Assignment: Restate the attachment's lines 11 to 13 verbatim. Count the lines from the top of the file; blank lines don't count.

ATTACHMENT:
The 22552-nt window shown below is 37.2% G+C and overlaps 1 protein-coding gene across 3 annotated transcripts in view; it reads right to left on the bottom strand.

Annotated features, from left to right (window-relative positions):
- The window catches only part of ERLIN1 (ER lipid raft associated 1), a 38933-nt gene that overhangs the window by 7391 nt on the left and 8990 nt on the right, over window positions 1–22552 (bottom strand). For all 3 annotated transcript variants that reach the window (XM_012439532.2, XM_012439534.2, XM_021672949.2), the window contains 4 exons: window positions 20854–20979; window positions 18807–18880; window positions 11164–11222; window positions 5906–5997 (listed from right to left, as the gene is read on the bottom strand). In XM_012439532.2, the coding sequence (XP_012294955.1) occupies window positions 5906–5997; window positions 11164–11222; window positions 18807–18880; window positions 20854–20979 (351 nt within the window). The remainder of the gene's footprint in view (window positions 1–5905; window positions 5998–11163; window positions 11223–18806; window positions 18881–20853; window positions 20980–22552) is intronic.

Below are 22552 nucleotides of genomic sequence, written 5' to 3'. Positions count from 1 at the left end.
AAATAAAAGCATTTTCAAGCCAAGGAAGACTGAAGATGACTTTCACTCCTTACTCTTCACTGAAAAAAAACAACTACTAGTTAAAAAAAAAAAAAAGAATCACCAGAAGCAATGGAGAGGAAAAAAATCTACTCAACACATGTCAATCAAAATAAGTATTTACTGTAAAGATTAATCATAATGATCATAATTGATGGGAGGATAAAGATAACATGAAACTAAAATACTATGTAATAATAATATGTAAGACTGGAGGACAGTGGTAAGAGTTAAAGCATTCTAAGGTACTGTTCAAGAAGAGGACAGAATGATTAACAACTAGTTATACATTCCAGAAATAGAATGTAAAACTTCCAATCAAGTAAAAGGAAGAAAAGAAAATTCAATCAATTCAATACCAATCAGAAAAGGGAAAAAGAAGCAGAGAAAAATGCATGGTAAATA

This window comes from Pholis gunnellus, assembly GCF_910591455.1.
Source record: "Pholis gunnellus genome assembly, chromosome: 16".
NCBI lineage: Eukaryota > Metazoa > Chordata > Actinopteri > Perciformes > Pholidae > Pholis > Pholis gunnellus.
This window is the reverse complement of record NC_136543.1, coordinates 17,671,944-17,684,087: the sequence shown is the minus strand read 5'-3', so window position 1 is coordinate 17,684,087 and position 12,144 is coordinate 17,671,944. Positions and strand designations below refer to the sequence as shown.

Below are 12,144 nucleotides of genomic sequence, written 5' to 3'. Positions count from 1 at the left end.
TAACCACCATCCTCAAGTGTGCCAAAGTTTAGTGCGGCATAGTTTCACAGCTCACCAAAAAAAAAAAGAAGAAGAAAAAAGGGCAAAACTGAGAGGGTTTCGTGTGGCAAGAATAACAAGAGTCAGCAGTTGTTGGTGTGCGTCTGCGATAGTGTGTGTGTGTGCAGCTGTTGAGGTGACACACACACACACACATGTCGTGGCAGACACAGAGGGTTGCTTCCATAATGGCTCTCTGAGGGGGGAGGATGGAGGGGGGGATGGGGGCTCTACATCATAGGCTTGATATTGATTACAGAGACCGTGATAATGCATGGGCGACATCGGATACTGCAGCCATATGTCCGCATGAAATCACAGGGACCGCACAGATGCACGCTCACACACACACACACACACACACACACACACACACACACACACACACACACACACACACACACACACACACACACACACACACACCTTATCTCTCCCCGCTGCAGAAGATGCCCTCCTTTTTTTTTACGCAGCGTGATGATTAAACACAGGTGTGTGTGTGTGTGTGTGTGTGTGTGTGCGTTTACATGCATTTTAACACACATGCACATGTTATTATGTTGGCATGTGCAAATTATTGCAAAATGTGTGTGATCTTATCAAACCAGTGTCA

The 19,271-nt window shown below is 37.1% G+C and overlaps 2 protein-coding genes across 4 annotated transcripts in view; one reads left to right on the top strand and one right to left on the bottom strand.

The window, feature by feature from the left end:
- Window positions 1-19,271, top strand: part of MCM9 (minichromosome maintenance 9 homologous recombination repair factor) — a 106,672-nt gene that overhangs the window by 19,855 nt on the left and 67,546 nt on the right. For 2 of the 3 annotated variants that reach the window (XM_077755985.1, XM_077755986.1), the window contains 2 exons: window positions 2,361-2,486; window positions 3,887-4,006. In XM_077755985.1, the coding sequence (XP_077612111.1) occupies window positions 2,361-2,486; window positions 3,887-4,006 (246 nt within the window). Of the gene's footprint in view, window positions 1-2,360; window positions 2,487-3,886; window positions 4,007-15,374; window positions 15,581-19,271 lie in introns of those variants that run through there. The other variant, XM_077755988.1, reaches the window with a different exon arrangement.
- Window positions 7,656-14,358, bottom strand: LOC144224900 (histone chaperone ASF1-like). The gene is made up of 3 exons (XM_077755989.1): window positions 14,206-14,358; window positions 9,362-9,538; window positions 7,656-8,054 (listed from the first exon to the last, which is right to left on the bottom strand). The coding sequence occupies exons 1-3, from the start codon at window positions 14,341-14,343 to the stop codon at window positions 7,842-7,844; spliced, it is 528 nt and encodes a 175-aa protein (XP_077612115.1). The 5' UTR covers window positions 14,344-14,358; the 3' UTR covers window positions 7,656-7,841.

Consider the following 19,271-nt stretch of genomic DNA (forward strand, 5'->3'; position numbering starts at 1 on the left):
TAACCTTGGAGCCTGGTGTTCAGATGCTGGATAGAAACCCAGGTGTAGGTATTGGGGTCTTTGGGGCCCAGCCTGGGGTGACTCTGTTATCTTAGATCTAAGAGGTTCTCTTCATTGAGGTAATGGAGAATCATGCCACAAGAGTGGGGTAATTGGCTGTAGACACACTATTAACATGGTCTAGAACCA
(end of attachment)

TAACCACCATCCTCAAGTGTGCCAAAGTTTAGTGCGGCATAGTTTCACAGCTCACCAAAAAAAAAAAGAAGAAGAAAAAAGGGCAAAACTGAGAGGGTTTCGTGTGGCAAGAATAACAAGAGTCAGCAGTTGTTGGTGTGCGTCTGCGATAGTGTGTGTGTGTGCAGCTGTTGAGGTGACACACACACACACACATGTCGTGGCAGACACAGAGGGTTGCTTCCATAATGGCTCTCTGAGGGGGGAGGATGGAGGGGGGGATGGGGGCTCTACATCATAGGCTTGATATTGATTACAGAGACCGTGATAATGCATGGGCGACATCGGATACTGCAGCCATATGTCCGCATGAAATCACAGGGACCGCACAGATGCACGCTCACACACACACACACACACACACACACACACACACACACACACACACACACACACACACACACACACACACACACACACACACACCTTATCTCTCCCCGCTGCAGAAGATGCCCTCCTTTTTTTTTACGCAGCGTGATGATTAAACACAGGTGTGTGTGTGTGTGTGTGTGTGTGTGTGCGTTTACATGCATTTTAACACACATGCACATGTTATTATGTTGGCATGTGCAAATTATTGCAAAATGTGTGTGATCTTATCAAACCAGTGTCA

The 19,271-nt window shown below is 37.1% G+C and overlaps 2 protein-coding genes across 4 annotated transcripts in view; one reads left to right on the top strand and one right to left on the bottom strand.

The window, feature by feature from the left end: